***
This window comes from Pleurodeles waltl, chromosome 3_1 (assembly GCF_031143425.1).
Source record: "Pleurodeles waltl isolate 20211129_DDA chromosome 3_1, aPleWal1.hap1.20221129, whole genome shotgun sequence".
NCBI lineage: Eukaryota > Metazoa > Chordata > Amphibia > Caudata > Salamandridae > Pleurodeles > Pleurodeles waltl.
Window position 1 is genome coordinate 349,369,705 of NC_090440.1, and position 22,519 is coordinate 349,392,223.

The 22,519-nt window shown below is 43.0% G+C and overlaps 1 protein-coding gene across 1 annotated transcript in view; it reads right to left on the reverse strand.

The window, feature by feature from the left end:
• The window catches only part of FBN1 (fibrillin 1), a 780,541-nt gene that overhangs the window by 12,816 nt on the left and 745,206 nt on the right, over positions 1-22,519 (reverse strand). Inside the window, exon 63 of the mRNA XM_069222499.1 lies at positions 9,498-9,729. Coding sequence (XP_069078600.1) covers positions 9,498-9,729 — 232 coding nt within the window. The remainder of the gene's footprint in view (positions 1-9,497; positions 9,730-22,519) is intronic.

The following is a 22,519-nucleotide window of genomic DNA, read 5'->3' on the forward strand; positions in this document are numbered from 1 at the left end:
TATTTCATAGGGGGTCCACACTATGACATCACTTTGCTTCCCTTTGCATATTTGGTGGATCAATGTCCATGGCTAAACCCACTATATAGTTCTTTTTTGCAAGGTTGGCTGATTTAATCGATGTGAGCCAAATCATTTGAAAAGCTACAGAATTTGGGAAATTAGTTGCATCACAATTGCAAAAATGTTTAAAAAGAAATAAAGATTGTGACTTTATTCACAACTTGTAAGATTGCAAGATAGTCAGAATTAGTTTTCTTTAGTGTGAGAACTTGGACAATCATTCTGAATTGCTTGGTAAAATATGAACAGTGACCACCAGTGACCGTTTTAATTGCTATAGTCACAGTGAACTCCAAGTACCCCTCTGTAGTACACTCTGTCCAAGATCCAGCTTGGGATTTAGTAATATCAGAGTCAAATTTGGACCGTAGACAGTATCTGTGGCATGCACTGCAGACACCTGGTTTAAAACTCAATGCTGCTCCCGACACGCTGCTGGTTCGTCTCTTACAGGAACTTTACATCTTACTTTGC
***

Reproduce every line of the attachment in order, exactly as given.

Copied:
This window comes from Pleurodeles waltl, chromosome 3_1 (assembly GCF_031143425.1).
Source record: "Pleurodeles waltl isolate 20211129_DDA chromosome 3_1, aPleWal1.hap1.20221129, whole genome shotgun sequence".
NCBI lineage: Eukaryota > Metazoa > Chordata > Amphibia > Caudata > Salamandridae > Pleurodeles > Pleurodeles waltl.
Window position 1 is genome coordinate 349,369,705 of NC_090440.1, and position 22,519 is coordinate 349,392,223.

The 22,519-nt window shown below is 43.0% G+C and overlaps 1 protein-coding gene across 1 annotated transcript in view; it reads right to left on the reverse strand.

The window, feature by feature from the left end:
• The window catches only part of FBN1 (fibrillin 1), a 780,541-nt gene that overhangs the window by 12,816 nt on the left and 745,206 nt on the right, over positions 1-22,519 (reverse strand). Inside the window, exon 63 of the mRNA XM_069222499.1 lies at positions 9,498-9,729. Coding sequence (XP_069078600.1) covers positions 9,498-9,729 — 232 coding nt within the window. The remainder of the gene's footprint in view (positions 1-9,497; positions 9,730-22,519) is intronic.

The following is a 22,519-nucleotide window of genomic DNA, read 5'->3' on the forward strand; positions in this document are numbered from 1 at the left end:
TATTTCATAGGGGGTCCACACTATGACATCACTTTGCTTCCCTTTGCATATTTGGTGGATCAATGTCCATGGCTAAACCCACTATATAGTTCTTTTTTGCAAGGTTGGCTGATTTAATCGATGTGAGCCAAATCATTTGAAAAGCTACAGAATTTGGGAAATTAGTTGCATCACAATTGCAAAAATGTTTAAAAAGAAATAAAGATTGTGACTTTATTCACAACTTGTAAGATTGCAAGATAGTCAGAATTAGTTTTCTTTAGTGTGAGAACTTGGACAATCATTCTGAATTGCTTGGTAAAATATGAACAGTGACCACCAGTGACCGTTTTAATTGCTATAGTCACAGTGAACTCCAAGTACCCCTCTGTAGTACACTCTGTCCAAGATCCAGCTTGGGATTTAGTAATATCAGAGTCAAATTTGGACCGTAGACAGTATCTGTGGCATGCACTGCAGACACCTGGTTTAAAACTCAATGCTGCTCCCGACACGCTGCTGGTTCGTCTCTTACAGGAACTTTACATCTTACTTTGC